Experts call for action on bias in healthcare technology

Experts call for action on racial bias in healthcare technology

Regulations for approval of medical and dental devices will change based on new research which found bias against ethnic minorities, women and low income groups in technology.

These findings were the result of a review of equity in medical devices commissioned by the Department of Health and Social Care and published on 11 March. The independent review found biases against several groups including black and minority ethnic populations, women and those from deprived communities.

The report warns that bias could lead to adverse health outcomes for the affected group. It also recommends solutions that the government and NHS could employ to combat bias.

Pulse oximeters

The research was prompted by concerns that pulse oximeters gave less accurate results when used on patients who were not white. The potential problem was highlighted during the COVID-19 pandemic, when oximeters were essential for determining the severity of infections.

The review confirmed the suspected bias. It found ‘extensive’ evidence of pulse oximeters overestimating oxygen levels in people with darker skin tones. While the racial bias has not been found to cause harm in specific cases within the NHS, the report says that ‘potential for harm is clearly present’. It also notes that there is evidence of the bias causing ‘adverse clinical impact’ for black patients in the US.

Artificial intelligence

Another area of technology which was found biased was artificial intelligence (AI) programmes. Negative consequences noted include under-diagnosis of skin cancer in ethic minorities, heart disease in women and glaucoma in asian people.

The biases are thought to result from development and testing processes which favour a ‘standard patient’. This patient is assumed to be white, male and affluent. For example, AI programmes which are trained with ‘unrepresentative data’ that lacks diversity.

Within dentistry, previous research has highlighted the potential for bias in AI programmes used for diagnostic assistance. Affluent populations are often overrepresented in data sets due to a greater degree of dental access.

Professor Dame Margaret Whitehead is chair of the review. She said: ‘The advance of AI in medical devices could bring great benefits, but it could also bring harm through inherent bias against certain groups in the population, notably women, people from ethnic minorities and disadvantaged socio-economic groups.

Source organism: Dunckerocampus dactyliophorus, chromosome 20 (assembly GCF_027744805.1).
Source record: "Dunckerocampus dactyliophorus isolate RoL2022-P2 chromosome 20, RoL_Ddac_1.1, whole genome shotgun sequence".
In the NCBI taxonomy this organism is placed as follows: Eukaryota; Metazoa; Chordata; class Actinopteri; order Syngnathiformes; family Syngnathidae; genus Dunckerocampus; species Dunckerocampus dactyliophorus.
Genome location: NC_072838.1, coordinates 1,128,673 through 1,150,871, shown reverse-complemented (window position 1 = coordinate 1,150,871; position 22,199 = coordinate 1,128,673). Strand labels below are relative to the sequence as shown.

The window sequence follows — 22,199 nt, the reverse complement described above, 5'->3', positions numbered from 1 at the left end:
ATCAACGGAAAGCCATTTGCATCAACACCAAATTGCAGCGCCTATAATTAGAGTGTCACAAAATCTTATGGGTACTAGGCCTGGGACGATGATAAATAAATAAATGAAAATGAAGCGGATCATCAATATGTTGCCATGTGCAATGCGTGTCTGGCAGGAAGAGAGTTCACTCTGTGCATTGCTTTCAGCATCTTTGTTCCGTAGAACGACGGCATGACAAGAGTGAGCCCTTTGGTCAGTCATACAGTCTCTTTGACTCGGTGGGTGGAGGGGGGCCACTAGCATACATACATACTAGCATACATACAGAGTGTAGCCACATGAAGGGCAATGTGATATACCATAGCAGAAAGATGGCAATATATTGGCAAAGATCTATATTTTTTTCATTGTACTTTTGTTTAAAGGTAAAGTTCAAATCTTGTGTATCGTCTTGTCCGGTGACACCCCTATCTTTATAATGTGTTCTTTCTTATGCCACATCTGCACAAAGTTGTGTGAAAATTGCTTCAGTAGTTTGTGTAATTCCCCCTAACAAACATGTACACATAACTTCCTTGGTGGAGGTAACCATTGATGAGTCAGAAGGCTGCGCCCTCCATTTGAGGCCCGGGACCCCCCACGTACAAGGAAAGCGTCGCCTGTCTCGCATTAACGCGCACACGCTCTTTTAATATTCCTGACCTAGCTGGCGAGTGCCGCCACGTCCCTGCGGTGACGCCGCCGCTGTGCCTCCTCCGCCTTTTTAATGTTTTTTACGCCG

‘Our review reveals how existing biases and injustices in society can unwittingly be incorporated at every stage of the lifecycle of AI-enabled medical devices, and then magnified in algorithm development and machine learning.  

‘Our recommendations therefore call for system-wide action, requiring full government support. The UK would take the lead internationally if it incorporated equity in AI-enabled medical devices into its Global AI Safety initiatives.’

‘Ensuring equitable access’

The Medicines and Healthcare products Regulatory Agency (MHRA) is responsible for ensuring that all medications and medical and dental devices are safe for the public. The results of the review have prompted the agency to reevaluate their stance on equity in devices. It now requests that approval applications for new devices describe how they will address biases.

MHRA chief executive Dr June Raine said: ‘The MHRA acknowledges that inequities can exist within medical devices and we therefore welcome the publication of Dame Whitehead’s independent review.

‘We are highly committed to ensuring equitable access to safe, effective and high-quality medical devices for all individuals, and the recommendations set out in this report will support and strengthen the impact of our ongoing work in this area.

‘We are committed to working collaboratively with government, regulatory bodies, healthcare professionals and stakeholders to address these issues effectively.’

Combatting bias

NHS guidance has also been updated to highlight the potential limitations of devices such as oximeters due to biases. The government has pledged to work with the MHRA to ensure regulations are safe for patients regardless of background. This will include work to combat bias in training data sets, training NHS professionals in health equity and improving transparency around bias from developers of medical devices.

Minister of State Andrew Stevenson said: ‘Making sure the healthcare system works for everyone, regardless of ethnicity, is paramount to our values as a nation. It supports our wider work to create a fairer and simpler NHS.’

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